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A guide to Stocks & Shares ISAs

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Interest rates on cash ISAs are low, so you might decide to invest your money in a stocks and shares ISA. In the current 2016/2017 tax year you can invest up to £15,240 in an ISA either in cash, stocks and shares, or peer-to-peer lending through an innovative finance ISA, or you can choose a combination of these.

Returns from ISAs are free of both income tax and capital gains tax (CGT).

The difference between cash and stocks and shares ISAs

You can choose to hold your full £15,240 ISA allowance in either cash or stocks and shares, so understanding the difference between the two is important. A cash ISA is effectively the same as a regular savings account, except returns aren’t subject to income tax. As such, it is risk-free, although your returns may not necessarily keep pace with inflation.

With a stocks and shares ISA, however, your money is invested in equities, the price of which can go up or down, so you may get back less than you paid in. Investments that can be held in stocks and shares ISAs include unit trusts, open-ended investment companies (OEICs) and investment trusts, as well as government bonds and corporate bonds.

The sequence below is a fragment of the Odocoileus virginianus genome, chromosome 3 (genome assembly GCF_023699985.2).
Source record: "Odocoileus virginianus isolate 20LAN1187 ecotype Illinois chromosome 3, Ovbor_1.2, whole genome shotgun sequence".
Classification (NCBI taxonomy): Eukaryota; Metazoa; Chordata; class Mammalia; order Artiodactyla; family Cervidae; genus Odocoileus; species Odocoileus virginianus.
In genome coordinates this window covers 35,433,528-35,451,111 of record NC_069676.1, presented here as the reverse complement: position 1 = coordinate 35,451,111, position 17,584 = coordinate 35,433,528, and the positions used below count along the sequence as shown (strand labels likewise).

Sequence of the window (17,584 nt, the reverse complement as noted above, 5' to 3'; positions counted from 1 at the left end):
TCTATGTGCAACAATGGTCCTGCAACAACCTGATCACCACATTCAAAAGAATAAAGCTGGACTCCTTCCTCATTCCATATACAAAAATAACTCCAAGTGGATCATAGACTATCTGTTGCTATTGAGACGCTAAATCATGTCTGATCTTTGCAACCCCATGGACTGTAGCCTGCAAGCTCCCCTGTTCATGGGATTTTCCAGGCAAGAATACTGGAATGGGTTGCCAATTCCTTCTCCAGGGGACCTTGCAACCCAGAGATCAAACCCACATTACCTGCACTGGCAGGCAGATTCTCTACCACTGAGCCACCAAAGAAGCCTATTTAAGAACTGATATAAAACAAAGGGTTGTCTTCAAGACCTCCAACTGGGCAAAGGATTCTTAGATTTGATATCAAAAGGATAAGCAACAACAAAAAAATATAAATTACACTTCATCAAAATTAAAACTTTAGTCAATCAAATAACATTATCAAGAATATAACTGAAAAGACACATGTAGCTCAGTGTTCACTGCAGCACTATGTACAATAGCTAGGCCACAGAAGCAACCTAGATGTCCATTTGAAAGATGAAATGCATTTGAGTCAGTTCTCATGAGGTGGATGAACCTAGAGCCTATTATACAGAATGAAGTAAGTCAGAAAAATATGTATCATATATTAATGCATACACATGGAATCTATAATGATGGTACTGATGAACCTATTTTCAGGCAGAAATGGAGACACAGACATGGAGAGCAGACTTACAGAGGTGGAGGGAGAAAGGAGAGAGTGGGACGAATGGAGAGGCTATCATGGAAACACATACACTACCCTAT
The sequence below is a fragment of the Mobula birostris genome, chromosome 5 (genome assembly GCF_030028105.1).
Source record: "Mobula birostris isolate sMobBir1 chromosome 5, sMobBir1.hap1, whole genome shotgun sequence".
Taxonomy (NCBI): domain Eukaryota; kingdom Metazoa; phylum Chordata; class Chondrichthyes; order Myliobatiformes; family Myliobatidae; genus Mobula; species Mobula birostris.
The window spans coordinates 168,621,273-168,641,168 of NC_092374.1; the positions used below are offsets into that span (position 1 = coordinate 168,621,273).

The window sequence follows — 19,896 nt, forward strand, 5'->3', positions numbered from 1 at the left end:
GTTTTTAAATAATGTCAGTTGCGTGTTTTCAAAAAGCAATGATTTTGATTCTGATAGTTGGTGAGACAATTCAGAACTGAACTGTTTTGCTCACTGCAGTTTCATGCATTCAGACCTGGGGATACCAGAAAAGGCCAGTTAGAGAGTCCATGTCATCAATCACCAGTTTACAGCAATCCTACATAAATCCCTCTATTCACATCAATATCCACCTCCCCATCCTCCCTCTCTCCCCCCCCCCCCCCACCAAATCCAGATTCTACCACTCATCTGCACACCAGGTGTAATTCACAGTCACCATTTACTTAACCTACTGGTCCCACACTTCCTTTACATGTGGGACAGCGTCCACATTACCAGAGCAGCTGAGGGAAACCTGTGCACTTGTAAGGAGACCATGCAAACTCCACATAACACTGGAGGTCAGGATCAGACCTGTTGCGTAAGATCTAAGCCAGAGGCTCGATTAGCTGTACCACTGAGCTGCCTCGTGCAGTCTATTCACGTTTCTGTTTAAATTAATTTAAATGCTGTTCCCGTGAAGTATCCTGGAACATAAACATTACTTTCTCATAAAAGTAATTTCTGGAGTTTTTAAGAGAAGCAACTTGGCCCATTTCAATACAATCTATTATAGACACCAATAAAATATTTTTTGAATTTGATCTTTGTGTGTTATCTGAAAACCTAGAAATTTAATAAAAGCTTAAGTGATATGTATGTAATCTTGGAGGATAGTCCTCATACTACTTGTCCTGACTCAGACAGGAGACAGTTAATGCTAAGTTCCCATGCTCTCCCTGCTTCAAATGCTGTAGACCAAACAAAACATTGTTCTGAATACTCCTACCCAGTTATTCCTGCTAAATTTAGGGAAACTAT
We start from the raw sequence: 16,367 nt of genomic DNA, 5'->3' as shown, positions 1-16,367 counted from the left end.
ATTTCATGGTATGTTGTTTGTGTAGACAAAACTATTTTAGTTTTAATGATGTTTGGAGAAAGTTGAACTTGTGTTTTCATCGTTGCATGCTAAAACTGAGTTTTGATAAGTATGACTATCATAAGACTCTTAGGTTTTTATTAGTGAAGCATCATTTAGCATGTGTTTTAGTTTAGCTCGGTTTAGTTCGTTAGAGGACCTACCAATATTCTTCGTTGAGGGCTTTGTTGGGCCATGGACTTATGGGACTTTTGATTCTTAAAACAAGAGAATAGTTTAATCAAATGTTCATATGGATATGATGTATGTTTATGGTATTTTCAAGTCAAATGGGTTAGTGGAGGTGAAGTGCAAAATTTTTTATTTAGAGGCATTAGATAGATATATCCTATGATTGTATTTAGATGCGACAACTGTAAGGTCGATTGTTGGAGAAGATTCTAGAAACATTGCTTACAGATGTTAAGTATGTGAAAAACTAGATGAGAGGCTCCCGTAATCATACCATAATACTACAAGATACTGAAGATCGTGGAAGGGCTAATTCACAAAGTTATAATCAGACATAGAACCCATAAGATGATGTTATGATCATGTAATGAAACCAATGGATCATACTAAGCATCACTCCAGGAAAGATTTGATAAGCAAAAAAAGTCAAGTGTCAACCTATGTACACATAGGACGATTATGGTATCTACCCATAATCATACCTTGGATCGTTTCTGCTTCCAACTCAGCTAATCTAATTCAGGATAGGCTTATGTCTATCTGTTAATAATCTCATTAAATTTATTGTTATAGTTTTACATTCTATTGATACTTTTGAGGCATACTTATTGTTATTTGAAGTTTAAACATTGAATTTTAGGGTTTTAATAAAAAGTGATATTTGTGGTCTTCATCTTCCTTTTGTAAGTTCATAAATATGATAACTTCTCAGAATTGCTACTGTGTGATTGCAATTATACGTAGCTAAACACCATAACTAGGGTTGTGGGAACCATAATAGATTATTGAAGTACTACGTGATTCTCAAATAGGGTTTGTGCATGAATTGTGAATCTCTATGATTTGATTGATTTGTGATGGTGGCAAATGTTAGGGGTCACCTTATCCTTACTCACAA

You can also hold individual shares in what is known as a ‘self-select’ ISA, but bear in mind the fewer the number of companies you invest in, the greater the risks.

Remember that, if you do take money out of your ISA, you cannot replace it later in the year.

Remember that, if you do take money out of your ISA, you cannot replace it later in the year.

If you are nervous about stock market volatility, you don’t have to invest your whole ISA allowance in one go. By investing on a monthly basis, rather than paying in a lump-sum, you are likely to stand a better chance of riding out the short-term ups and downs in the market. This is due to a process called ‘pound cost averaging’ which basically means that you are buying fewer shares when prices are high and more when prices are low, so you don’t have to worry about deciding when is the best time to invest.

If your ISA funds aren’t performing as well as you’d hoped, you can switch to a different provider. You can also transfer from a cash ISA to a stocks and shares ISA and you can switch it the other way around too, from stocks and shares into cash.

You can usually take money out of a stocks and shares ISA whenever you want, but ideally you should invest for a minimum of five to 10 years to take account of market cycles and fluctuations. Remember that, if you do take money out of your ISA, you cannot replace it later in the year.

You must still be aged at least 18 to invest in a stocks and shares ISA, but you only have to be 16 to invest in a cash ISA.

Charges

When you invest in a stocks and shares ISA, you will usually pay the fund manager who will be managing your investment an initial fee. This can be as high as 5.5%. There will also be an annual management charge, typically 1.5%.

However, you can keep stocks and shares Isa charges to a minimum by investing through a fund supermarket or discount broker. Fund supermarkets can “bulk-buy” funds, giving big discounts on initial charges.

If you invest through a discount broker, they often rebate the sales commission paid to them by the fund provider.

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